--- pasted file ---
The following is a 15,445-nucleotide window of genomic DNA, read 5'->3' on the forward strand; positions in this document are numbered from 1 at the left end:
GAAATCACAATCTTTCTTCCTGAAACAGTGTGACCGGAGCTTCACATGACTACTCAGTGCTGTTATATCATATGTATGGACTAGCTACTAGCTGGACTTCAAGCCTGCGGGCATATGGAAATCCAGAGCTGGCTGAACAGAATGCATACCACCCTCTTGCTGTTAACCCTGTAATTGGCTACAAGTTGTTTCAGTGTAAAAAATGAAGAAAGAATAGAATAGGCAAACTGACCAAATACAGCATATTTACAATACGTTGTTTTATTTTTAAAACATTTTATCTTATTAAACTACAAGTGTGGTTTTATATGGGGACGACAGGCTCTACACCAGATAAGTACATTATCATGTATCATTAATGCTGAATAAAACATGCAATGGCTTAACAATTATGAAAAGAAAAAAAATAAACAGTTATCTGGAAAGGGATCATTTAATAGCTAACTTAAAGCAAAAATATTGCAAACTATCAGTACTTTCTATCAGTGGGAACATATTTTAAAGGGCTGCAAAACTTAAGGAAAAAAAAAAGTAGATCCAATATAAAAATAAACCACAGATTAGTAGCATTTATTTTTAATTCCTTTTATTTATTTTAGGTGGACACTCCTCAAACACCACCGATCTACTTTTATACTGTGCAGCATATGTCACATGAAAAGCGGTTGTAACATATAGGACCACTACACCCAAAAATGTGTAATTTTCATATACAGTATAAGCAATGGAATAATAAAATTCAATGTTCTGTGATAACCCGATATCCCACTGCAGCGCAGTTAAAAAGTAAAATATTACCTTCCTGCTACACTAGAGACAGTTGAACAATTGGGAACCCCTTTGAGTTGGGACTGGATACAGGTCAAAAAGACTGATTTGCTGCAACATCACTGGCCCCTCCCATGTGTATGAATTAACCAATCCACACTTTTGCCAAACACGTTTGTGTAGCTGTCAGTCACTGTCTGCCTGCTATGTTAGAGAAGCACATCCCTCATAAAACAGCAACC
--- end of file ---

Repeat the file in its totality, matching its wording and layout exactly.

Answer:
The following is a 15,445-nucleotide window of genomic DNA, read 5'->3' on the forward strand; positions in this document are numbered from 1 at the left end:
GAAATCACAATCTTTCTTCCTGAAACAGTGTGACCGGAGCTTCACATGACTACTCAGTGCTGTTATATCATATGTATGGACTAGCTACTAGCTGGACTTCAAGCCTGCGGGCATATGGAAATCCAGAGCTGGCTGAACAGAATGCATACCACCCTCTTGCTGTTAACCCTGTAATTGGCTACAAGTTGTTTCAGTGTAAAAAATGAAGAAAGAATAGAATAGGCAAACTGACCAAATACAGCATATTTACAATACGTTGTTTTATTTTTAAAACATTTTATCTTATTAAACTACAAGTGTGGTTTTATATGGGGACGACAGGCTCTACACCAGATAAGTACATTATCATGTATCATTAATGCTGAATAAAACATGCAATGGCTTAACAATTATGAAAAGAAAAAAAATAAACAGTTATCTGGAAAGGGATCATTTAATAGCTAACTTAAAGCAAAAATATTGCAAACTATCAGTACTTTCTATCAGTGGGAACATATTTTAAAGGGCTGCAAAACTTAAGGAAAAAAAAAAGTAGATCCAATATAAAAATAAACCACAGATTAGTAGCATTTATTTTTAATTCCTTTTATTTATTTTAGGTGGACACTCCTCAAACACCACCGATCTACTTTTATACTGTGCAGCATATGTCACATGAAAAGCGGTTGTAACATATAGGACCACTACACCCAAAAATGTGTAATTTTCATATACAGTATAAGCAATGGAATAATAAAATTCAATGTTCTGTGATAACCCGATATCCCACTGCAGCGCAGTTAAAAAGTAAAATATTACCTTCCTGCTACACTAGAGACAGTTGAACAATTGGGAACCCCTTTGAGTTGGGACTGGATACAGGTCAAAAAGACTGATTTGCTGCAACATCACTGGCCCCTCCCATGTGTATGAATTAACCAATCCACACTTTTGCCAAACACGTTTGTGTAGCTGTCAGTCACTGTCTGCCTGCTATGTTAGAGAAGCACATCCCTCATAAAACAGCAACC